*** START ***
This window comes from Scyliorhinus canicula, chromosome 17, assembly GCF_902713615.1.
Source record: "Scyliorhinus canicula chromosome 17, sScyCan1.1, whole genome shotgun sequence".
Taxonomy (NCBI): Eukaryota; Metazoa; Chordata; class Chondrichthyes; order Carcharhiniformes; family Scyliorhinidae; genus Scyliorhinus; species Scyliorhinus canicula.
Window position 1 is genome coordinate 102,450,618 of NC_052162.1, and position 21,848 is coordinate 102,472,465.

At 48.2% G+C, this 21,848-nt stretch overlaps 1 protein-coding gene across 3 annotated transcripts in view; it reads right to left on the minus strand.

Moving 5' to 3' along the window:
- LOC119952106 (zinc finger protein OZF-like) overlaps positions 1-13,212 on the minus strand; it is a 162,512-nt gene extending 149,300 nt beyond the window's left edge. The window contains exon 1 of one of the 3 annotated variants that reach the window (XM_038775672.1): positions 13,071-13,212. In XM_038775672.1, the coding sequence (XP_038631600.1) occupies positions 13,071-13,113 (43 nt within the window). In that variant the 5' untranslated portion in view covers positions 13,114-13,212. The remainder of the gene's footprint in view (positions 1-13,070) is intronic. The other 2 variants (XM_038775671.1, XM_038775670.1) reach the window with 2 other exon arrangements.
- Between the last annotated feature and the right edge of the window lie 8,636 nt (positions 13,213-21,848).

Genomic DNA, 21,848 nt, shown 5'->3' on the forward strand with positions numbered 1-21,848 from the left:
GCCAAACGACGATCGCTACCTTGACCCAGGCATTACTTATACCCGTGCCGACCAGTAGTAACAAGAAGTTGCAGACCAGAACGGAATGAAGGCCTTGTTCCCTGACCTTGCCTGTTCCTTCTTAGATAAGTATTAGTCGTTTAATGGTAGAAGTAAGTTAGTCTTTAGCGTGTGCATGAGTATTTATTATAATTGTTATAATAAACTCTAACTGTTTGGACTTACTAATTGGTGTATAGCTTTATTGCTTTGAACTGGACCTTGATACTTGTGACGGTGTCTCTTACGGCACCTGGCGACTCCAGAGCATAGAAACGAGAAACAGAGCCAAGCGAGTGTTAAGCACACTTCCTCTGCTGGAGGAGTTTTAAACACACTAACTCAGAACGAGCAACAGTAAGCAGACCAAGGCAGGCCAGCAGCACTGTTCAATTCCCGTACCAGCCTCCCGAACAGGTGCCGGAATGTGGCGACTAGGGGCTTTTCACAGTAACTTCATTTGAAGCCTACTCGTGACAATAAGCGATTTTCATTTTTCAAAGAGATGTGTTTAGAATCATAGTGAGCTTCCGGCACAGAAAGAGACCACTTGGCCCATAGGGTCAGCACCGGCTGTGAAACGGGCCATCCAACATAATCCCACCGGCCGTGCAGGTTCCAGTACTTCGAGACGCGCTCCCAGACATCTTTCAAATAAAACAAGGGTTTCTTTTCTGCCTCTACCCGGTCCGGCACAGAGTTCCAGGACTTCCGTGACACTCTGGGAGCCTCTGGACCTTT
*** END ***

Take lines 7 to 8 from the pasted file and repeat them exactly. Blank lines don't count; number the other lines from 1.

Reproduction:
- LOC119952106 (zinc finger protein OZF-like) overlaps positions 1-13,212 on the minus strand; it is a 162,512-nt gene extending 149,300 nt beyond the window's left edge. The window contains exon 1 of one of the 3 annotated variants that reach the window (XM_038775672.1): positions 13,071-13,212. In XM_038775672.1, the coding sequence (XP_038631600.1) occupies positions 13,071-13,113 (43 nt within the window). In that variant the 5' untranslated portion in view covers positions 13,114-13,212. The remainder of the gene's footprint in view (positions 1-13,070) is intronic. The other 2 variants (XM_038775671.1, XM_038775670.1) reach the window with 2 other exon arrangements.
- Between the last annotated feature and the right edge of the window lie 8,636 nt (positions 13,213-21,848).